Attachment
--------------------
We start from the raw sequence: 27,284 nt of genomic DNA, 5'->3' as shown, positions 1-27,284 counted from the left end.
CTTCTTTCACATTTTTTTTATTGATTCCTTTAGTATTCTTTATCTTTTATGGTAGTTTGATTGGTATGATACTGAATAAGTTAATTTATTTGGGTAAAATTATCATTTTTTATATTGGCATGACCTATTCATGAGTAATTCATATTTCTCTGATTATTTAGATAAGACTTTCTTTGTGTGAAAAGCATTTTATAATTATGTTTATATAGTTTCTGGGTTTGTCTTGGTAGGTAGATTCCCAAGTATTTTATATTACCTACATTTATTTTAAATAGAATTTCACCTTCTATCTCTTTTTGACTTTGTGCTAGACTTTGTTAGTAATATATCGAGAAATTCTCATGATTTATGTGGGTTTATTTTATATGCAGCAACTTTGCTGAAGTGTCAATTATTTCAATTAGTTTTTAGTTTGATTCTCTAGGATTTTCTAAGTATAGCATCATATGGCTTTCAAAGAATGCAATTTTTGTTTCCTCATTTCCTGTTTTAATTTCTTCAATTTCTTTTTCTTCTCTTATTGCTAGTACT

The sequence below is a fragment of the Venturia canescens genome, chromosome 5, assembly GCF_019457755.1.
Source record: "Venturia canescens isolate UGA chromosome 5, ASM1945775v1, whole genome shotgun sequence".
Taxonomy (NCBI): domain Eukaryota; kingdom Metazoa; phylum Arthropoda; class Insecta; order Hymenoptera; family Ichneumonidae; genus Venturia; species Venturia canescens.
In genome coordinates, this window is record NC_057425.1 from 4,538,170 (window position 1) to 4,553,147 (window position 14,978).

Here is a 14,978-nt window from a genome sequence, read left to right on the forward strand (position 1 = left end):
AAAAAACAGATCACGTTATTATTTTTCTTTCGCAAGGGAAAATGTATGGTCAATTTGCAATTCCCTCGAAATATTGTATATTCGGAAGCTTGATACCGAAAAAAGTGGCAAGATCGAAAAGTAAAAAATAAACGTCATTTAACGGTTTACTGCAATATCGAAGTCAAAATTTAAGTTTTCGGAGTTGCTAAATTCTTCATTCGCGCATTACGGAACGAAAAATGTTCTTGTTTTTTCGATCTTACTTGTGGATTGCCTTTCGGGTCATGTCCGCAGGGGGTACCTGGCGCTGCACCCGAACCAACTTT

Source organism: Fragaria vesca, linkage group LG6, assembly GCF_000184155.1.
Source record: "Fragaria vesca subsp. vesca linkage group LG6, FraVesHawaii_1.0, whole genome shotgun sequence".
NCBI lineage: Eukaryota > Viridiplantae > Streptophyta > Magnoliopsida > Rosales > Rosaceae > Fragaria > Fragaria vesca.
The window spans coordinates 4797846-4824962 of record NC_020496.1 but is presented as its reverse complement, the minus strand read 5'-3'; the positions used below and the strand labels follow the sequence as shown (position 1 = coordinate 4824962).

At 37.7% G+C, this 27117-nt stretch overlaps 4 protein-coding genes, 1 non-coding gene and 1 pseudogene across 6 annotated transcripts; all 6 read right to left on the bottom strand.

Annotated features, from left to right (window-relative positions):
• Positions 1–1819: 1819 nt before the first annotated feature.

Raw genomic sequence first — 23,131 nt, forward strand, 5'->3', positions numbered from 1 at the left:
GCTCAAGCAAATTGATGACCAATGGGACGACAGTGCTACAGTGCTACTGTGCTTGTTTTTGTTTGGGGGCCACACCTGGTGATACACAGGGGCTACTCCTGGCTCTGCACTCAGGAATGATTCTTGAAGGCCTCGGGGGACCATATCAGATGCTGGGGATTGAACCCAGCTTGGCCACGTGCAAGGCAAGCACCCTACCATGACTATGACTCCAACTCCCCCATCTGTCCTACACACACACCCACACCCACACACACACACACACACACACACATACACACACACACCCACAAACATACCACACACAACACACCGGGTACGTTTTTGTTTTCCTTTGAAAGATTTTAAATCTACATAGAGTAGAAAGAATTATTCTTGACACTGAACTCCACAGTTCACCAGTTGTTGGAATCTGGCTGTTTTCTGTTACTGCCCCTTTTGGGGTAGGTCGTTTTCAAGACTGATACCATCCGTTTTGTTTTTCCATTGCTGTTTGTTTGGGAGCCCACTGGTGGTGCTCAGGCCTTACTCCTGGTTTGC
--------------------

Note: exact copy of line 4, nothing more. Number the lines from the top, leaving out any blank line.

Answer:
Source record: "Venturia canescens isolate UGA chromosome 5, ASM1945775v1, whole genome shotgun sequence".